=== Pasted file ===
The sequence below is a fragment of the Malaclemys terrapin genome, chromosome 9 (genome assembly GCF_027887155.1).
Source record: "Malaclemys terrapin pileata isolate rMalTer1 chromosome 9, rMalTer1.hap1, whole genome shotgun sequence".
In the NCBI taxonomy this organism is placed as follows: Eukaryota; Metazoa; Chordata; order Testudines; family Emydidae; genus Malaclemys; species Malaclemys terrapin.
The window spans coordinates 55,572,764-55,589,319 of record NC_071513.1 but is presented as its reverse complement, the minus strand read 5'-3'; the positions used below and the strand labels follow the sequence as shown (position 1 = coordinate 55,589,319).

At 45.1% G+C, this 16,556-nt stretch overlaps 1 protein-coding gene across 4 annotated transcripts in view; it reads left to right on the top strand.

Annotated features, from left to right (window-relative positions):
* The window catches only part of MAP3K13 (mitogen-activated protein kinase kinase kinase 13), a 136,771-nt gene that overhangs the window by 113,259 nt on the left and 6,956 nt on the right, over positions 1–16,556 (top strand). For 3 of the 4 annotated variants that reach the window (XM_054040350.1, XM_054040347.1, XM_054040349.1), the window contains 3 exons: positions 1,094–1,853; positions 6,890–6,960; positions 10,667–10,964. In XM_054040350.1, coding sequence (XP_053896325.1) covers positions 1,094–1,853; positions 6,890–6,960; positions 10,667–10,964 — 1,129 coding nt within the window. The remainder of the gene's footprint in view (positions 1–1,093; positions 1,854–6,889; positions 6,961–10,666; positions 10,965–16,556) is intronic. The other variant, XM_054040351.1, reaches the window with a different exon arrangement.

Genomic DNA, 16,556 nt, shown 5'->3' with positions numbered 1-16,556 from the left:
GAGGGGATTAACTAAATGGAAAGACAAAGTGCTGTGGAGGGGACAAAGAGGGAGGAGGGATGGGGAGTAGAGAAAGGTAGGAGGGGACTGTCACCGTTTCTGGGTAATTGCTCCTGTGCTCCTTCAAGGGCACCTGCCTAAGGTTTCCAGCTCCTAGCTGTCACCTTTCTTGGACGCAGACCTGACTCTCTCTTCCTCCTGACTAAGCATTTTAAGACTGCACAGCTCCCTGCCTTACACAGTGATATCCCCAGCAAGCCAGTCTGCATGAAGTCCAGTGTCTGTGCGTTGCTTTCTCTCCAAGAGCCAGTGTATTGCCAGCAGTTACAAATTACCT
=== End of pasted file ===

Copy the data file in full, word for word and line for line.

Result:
The sequence below is a fragment of the Malaclemys terrapin genome, chromosome 9 (genome assembly GCF_027887155.1).
Source record: "Malaclemys terrapin pileata isolate rMalTer1 chromosome 9, rMalTer1.hap1, whole genome shotgun sequence".
In the NCBI taxonomy this organism is placed as follows: Eukaryota; Metazoa; Chordata; order Testudines; family Emydidae; genus Malaclemys; species Malaclemys terrapin.
The window spans coordinates 55,572,764-55,589,319 of record NC_071513.1 but is presented as its reverse complement, the minus strand read 5'-3'; the positions used below and the strand labels follow the sequence as shown (position 1 = coordinate 55,589,319).

At 45.1% G+C, this 16,556-nt stretch overlaps 1 protein-coding gene across 4 annotated transcripts in view; it reads left to right on the top strand.

Annotated features, from left to right (window-relative positions):
* The window catches only part of MAP3K13 (mitogen-activated protein kinase kinase kinase 13), a 136,771-nt gene that overhangs the window by 113,259 nt on the left and 6,956 nt on the right, over positions 1–16,556 (top strand). For 3 of the 4 annotated variants that reach the window (XM_054040350.1, XM_054040347.1, XM_054040349.1), the window contains 3 exons: positions 1,094–1,853; positions 6,890–6,960; positions 10,667–10,964. In XM_054040350.1, coding sequence (XP_053896325.1) covers positions 1,094–1,853; positions 6,890–6,960; positions 10,667–10,964 — 1,129 coding nt within the window. The remainder of the gene's footprint in view (positions 1–1,093; positions 1,854–6,889; positions 6,961–10,666; positions 10,965–16,556) is intronic. The other variant, XM_054040351.1, reaches the window with a different exon arrangement.

Genomic DNA, 16,556 nt, shown 5'->3' with positions numbered 1-16,556 from the left:
GAGGGGATTAACTAAATGGAAAGACAAAGTGCTGTGGAGGGGACAAAGAGGGAGGAGGGATGGGGAGTAGAGAAAGGTAGGAGGGGACTGTCACCGTTTCTGGGTAATTGCTCCTGTGCTCCTTCAAGGGCACCTGCCTAAGGTTTCCAGCTCCTAGCTGTCACCTTTCTTGGACGCAGACCTGACTCTCTCTTCCTCCTGACTAAGCATTTTAAGACTGCACAGCTCCCTGCCTTACACAGTGATATCCCCAGCAAGCCAGTCTGCATGAAGTCCAGTGTCTGTGCGTTGCTTTCTCTCCAAGAGCCAGTGTATTGCCAGCAGTTACAAATTACCT